Reposting because the Kindle edition is on sale for $2.99. (And the audiobook is only $3.99 with the purchase of kindle book.)
Right off the top, I love my church. Andy Stanley is my pastor.
If I had to recommend this book for only one reason it would be because this book, more than any other I can think of, casts the vision for why the church has to be focused on those outside the church. If there is one thing that Andy Stanley is passionate about (and writes about well) it is the fact that most churches need to do everything they can to reach people that are not in church.
I should not need to repeat statistics about the fact that most churches baptize very few adults because of conversion. Or the recent statistic that says that most Christian adults believe that they are instructed to share their faith, but admit that they have not in the last year shared their faith with anyone.
I do not believe that the attractional church model is the only model for church. In fact, I think that organic church and missional church are two other models that are very important to drawing in people that have almost no background in the church to Christ.
However, Deep And Wide is unapologetic about the fact that one of the most important ways that people become Christians is that they are invited to church by a friend or family member, and then they are confronted with God (usually over time, often over years) and are changed because of that confrontation. Deep and Wide is both Andy’s story and the story of North Point.
If you want to hear about how Andy felt called to start a church (it really was the result of being pushed into it and problems with the church he was previously working at), or you want to find out why North Point is so focused on its children’s ministries, or why Andy believes that one point sermons that are not primarily exegetical (but primarily are focused on an application) are the right way to preach, then you need to read this book.
This book is not for everyone. If you are at a church and you do not want to invite anyone to come to your church (I have been a member and the chair of the deacons at a church that I did not want anyone else to come to, so I know the feeling) then you may not want to read this book. On the other hand, if you really believe that the church should exist in order to point people to Christ, then this book is for you.
I do not think the book is perfect. I really wish Andy had re-written the section on church history. He does what most evangelicals do and points to the early church, mentions Constantine and then skips to the Reformation and again skips to modern US. I think skipping over church history like that damages modern Evangelical’s understanding of what church is and the importance of church history and the relationship of the church to the church Universal throughout history. But given that mis-step, I fully support the theology that comes out of the chapter that says that the church is primarily about those that are outside of the church.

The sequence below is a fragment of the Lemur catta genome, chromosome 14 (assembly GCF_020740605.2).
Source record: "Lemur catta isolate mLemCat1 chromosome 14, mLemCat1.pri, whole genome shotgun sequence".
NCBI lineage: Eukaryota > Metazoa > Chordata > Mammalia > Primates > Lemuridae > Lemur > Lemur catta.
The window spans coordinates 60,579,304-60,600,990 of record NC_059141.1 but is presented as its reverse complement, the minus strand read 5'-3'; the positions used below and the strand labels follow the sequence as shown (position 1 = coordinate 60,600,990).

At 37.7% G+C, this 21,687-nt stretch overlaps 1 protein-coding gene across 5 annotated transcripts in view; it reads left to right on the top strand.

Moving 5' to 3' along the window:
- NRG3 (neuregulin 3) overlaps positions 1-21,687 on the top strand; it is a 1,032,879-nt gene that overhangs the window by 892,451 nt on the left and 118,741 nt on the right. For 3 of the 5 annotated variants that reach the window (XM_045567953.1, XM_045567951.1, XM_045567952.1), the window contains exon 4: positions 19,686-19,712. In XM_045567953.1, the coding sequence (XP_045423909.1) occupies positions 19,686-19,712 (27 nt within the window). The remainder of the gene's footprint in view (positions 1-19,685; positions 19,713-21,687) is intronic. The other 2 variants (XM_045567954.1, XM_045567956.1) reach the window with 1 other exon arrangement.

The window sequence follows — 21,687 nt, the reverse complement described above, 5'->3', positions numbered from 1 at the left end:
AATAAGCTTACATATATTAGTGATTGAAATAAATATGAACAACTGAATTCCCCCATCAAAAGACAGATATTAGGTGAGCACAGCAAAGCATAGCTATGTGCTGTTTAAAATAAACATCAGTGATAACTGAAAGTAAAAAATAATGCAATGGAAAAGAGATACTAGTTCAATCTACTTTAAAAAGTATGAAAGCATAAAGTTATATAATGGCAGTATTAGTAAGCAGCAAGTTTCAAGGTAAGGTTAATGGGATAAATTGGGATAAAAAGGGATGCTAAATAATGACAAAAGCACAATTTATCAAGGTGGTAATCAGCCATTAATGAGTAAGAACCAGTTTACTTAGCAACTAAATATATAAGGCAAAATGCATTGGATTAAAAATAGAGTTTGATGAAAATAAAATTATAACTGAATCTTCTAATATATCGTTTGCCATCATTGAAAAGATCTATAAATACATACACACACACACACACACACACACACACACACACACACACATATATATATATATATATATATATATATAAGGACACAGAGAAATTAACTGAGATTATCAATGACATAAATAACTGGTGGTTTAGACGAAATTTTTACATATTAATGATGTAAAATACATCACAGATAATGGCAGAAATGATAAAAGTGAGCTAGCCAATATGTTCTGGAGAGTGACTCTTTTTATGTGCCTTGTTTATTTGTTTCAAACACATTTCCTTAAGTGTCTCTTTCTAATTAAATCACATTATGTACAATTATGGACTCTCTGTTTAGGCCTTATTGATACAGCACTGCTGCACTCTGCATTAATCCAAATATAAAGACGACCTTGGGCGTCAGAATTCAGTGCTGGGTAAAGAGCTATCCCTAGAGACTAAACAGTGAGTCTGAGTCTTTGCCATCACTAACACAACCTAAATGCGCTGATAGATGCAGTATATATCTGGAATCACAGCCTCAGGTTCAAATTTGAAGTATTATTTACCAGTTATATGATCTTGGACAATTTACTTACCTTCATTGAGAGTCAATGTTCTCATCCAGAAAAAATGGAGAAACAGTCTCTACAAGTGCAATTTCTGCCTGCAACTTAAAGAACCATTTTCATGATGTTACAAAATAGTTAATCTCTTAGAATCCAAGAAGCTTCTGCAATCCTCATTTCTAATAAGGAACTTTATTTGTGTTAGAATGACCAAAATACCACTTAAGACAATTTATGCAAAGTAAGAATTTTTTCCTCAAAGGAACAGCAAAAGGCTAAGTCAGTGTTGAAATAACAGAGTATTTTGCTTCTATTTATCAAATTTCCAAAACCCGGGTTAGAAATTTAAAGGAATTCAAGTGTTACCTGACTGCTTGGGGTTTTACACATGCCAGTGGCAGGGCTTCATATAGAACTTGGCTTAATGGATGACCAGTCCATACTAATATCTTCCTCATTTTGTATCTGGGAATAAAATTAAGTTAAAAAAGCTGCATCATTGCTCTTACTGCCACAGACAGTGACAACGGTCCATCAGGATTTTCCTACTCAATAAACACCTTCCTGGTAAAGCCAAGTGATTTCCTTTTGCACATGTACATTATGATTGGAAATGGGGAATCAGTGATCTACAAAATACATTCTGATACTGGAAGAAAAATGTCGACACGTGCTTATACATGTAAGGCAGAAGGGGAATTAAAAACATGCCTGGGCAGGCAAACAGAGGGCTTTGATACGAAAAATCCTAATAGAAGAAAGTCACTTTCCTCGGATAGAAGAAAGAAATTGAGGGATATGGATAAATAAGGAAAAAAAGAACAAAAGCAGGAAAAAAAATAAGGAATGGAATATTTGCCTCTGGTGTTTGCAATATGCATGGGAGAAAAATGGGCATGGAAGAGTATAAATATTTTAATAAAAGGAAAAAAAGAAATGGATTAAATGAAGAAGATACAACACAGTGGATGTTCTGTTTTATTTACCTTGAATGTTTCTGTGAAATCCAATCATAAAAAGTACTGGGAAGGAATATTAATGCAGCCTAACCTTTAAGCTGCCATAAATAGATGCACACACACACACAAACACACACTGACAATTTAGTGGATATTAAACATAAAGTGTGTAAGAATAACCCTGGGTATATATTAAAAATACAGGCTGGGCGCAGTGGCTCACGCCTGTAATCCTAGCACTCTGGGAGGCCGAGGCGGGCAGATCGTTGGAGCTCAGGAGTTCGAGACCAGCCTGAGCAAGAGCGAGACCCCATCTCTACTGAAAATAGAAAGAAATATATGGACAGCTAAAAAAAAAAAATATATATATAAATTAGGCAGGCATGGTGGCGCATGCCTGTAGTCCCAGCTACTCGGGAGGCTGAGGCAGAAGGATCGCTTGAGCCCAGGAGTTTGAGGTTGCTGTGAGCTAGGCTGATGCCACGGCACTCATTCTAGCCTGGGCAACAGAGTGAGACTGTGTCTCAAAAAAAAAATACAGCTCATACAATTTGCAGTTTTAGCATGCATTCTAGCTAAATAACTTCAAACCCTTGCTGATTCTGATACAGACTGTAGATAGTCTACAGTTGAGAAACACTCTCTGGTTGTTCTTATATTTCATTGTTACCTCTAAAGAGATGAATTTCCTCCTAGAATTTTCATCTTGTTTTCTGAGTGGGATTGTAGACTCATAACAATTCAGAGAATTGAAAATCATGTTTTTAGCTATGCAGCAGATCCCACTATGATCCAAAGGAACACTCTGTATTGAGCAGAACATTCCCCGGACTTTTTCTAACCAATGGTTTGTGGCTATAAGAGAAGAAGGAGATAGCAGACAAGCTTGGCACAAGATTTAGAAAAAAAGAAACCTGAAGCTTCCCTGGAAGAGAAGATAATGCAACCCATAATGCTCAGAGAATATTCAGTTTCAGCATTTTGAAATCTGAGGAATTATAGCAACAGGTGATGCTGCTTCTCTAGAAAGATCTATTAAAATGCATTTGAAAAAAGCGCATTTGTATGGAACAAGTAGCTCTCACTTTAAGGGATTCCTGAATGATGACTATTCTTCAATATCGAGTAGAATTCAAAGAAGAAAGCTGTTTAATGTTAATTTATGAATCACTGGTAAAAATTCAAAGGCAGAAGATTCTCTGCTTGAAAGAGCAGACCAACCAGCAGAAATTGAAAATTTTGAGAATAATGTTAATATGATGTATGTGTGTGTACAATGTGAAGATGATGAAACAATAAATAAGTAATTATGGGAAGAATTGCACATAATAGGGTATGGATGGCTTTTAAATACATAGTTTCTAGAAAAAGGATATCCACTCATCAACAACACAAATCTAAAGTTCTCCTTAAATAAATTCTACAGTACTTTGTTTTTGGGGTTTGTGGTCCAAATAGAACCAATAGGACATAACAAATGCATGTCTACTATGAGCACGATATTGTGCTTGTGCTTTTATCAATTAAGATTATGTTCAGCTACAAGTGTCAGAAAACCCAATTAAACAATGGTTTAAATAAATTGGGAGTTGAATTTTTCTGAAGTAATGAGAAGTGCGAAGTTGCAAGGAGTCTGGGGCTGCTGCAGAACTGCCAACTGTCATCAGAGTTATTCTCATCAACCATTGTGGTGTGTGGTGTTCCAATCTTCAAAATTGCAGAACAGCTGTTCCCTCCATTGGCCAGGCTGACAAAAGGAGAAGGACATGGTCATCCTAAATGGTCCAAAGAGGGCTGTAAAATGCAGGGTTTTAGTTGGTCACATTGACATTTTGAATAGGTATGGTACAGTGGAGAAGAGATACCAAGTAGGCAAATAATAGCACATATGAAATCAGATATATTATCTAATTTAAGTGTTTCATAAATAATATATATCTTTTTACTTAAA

If you are a lay person and do not really influence policy at your church you might think that this book is not for you. I think you are wrong. The average lay person is the one that actually moves the church. Church staff are nice, they are the ones that influence budget, get to do all the behind the scenes work at church and get paid to think about the church, but it is the average lay person that actually knows people that do not go to church.
The problem with thinking that it should be the church staff that are responsible for evangelism is that church staff often do not know anyone that is unchurched. At one point in time I worked for a denomination, attended seminary, worked as an intern at my local church and lead a small group at the church. Do you know how many people in a normal day that I had a real relationship with that were not Christians? Zero. And that still is my problem.
It is the people that work in the secular world, who are parents of children that go to public school, who are on the Rotary Board and belong to a softball league that win people for Christ. They may not preach or be comfortable sharing their faith, but many they can invite their friends to church. And those friends often will come and over time those friends will come to know Christ and be baptized and lead families to know Christ. The problem comes in when people that are uncomfortable sharing their faith also attend churches that they would not invite their worst enemy. That is the place where most Christians in the US are at. They are not comfortable directly sharing their faith and they are ashamed of the church that they go to because if they were not a Christian already, they would not go there.
Deep and Wide does cast a wide net. It steps back to give a history for North Point, it spends time on the how to keep unchurched the focus and there are two sections that are primarily for church leaders (how to preach to unchurched and how to lead a church through a change in focus). But all of those parts are important if a church is serious about focusing on the unchurched.
In the end this book is about a vision. It is a vision I believe in and a vision that this book has encouraged me to strive after living out. Church is often a pain in the neck. It is usually made up of a bunch of people not like you. It takes time and effort to serve and attend. But that is the group of people that Christ said were to be the group that reaches the world for him. I do not care if you believe in a church model like North Point. All that I want for you is to be in a church that is reaching people for Christ. This book makes me want to do that more.
A digital copy of this book was provided by the publisher through Netgalley for purposes of review.